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Niger Governor Bago presents 2024 budget of N613bn before State Assembly

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Niger State Governor, Muhammed Umaru Bago, has submitted the 2024 Appropriation of N613,274,081,698.17 to the state House of Assembly for thorough legislative review and swift approval. Presenting the budget, titled “The Budget of the Future,” the Governor characterized it as a crucial roadmap toward the state’s collective vision for a prosperous future.

He clarified that the 2024 budget comprises N149,217,969,152.00, representing 24.33% for recurrent expenditure, and N464,056,832,546.60, or 75.67% of the total budget size, designated for capital estimates.

The Governor outlined the budget’s financing plan, indicating that it would be funded through a recurrent revenue of N298,052,655,520.00, sourced from Statutory Allocation (N155,963,711,064.00), Value Added Tax (N50,644,000,750.00), Internally Generated Revenue (N61,868,620,968.35), Excess Crude/Other Revenue (N9,576,322,737.00), and SURE-P Refund (N20,000,000,000.00).

He further disclosed that the budget would also rely on Capital Receipts amounting to N315,322,146,178.00, comprising N256,459,074,825.00 and N58,763,071,353.00 for loans and grants, respectively.

Governor Bago emphasized that the proposed 2024 budget aligns with the Economic and Fiscal Update (EFU), Fiscal Strategy Paper (FSP), and Budget Statement (BPS) of 2024–2026, as approved by the state assembly.

In response, the Speaker of the Assembly, Abdulmalik Sarkindaji, assured the Governor that the House would work diligently to ensure the budget’s prompt approval before December 27, 2023. The Speaker praised the cooperative relationship between the House and the Executive, attributing it to the Governor’s extensive experience gained at the National Assembly.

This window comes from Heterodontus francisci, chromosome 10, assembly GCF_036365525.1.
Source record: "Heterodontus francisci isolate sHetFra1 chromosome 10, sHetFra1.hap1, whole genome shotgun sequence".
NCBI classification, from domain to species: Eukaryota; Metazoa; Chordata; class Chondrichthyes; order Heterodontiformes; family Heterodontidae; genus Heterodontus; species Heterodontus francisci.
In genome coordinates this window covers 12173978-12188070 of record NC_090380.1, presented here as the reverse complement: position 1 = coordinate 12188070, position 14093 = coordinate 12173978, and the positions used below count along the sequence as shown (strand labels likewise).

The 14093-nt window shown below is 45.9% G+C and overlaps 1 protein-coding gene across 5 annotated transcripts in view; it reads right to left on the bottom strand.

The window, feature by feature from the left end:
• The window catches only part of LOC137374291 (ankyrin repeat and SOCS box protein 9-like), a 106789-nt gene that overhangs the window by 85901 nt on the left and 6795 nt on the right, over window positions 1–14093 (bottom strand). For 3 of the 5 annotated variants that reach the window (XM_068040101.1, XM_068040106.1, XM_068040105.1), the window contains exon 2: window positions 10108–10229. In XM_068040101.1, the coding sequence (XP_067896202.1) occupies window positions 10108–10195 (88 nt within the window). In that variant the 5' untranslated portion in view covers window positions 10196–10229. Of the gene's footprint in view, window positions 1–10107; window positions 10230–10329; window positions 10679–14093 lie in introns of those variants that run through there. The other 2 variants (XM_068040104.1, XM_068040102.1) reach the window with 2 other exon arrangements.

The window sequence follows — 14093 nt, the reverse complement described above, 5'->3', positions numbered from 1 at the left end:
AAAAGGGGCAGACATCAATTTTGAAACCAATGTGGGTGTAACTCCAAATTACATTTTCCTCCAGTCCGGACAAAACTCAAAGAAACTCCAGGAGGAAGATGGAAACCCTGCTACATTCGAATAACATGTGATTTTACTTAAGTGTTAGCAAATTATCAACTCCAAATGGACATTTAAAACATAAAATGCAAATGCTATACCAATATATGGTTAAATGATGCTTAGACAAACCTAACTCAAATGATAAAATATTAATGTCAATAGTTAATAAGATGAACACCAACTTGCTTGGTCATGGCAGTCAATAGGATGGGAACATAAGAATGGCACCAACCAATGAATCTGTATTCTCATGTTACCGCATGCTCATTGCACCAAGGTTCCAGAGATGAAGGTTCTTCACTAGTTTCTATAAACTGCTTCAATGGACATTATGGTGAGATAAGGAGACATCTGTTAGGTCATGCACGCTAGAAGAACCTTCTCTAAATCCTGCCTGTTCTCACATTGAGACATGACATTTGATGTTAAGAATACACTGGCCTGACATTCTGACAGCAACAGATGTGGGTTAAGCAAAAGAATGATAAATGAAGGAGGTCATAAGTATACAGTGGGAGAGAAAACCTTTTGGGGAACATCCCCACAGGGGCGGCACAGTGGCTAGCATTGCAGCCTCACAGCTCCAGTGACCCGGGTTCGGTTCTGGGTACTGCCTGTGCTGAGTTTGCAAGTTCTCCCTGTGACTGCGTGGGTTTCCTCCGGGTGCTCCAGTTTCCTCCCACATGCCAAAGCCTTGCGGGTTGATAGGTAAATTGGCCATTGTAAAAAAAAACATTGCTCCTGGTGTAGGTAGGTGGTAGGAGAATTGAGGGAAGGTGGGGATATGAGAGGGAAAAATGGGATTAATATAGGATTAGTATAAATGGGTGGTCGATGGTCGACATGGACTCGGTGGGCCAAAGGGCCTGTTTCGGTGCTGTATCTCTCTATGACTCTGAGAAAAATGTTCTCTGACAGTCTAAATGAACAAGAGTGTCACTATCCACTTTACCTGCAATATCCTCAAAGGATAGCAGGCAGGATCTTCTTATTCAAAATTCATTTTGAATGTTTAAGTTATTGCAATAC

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Economic crisis: Find more ways to improve your IGR – President Tinubu to universities

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The Nigerian government has called upon universities in the country to broaden their sources of funding amidst economic challenges. President Bola Ahmad Tinubu made this assertion during the 6th & 7th combined convocation ceremony of Federal University, Dutse, which took place on Saturday.

Speaking through Professor Kabir Bala, the Vice-Chancellor of Ahmadu Bello University, Zaria, who represented him at the event, President Tinubu stressed the government’s dedication to facilitating a conducive environment for universities despite resource limitations.

He urged universities to actively explore alternative funding channels, underlining the significance of self-reliance in the prevailing economic circumstances. The President also encouraged universities to seek international funding opportunities for research, advocating for collaborations and the attraction of funds from global sources.

President Tinubu emphasized that government alone cannot shoulder the financial burden of universities, particularly amid economic challenges and competing demands from various sectors. Nonetheless, he reiterated the administration’s commitment to providing the necessary support within the available resources to ensure universities function as pillars of educational advancement and national development.

He further urged universities to pursue innovative strategies for generating revenue and to tap into international research funding opportunities. He assured that his administration remains dedicated to supporting universities in achieving their objectives as outlined in the Renewed Hope Agenda.

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Contempt threat against NLC, TUC leaders over public protest uncalled for – Femi Falana replies FG

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Human rights advocate and constitutional lawyer, Femi Falana, has clarified that the Nigeria Labour Congress (NLC) and Trade Union Congress (TUC) have every right to organize the nationwide public protest scheduled for February 27 and 28, asserting that it does not constitute contempt of court.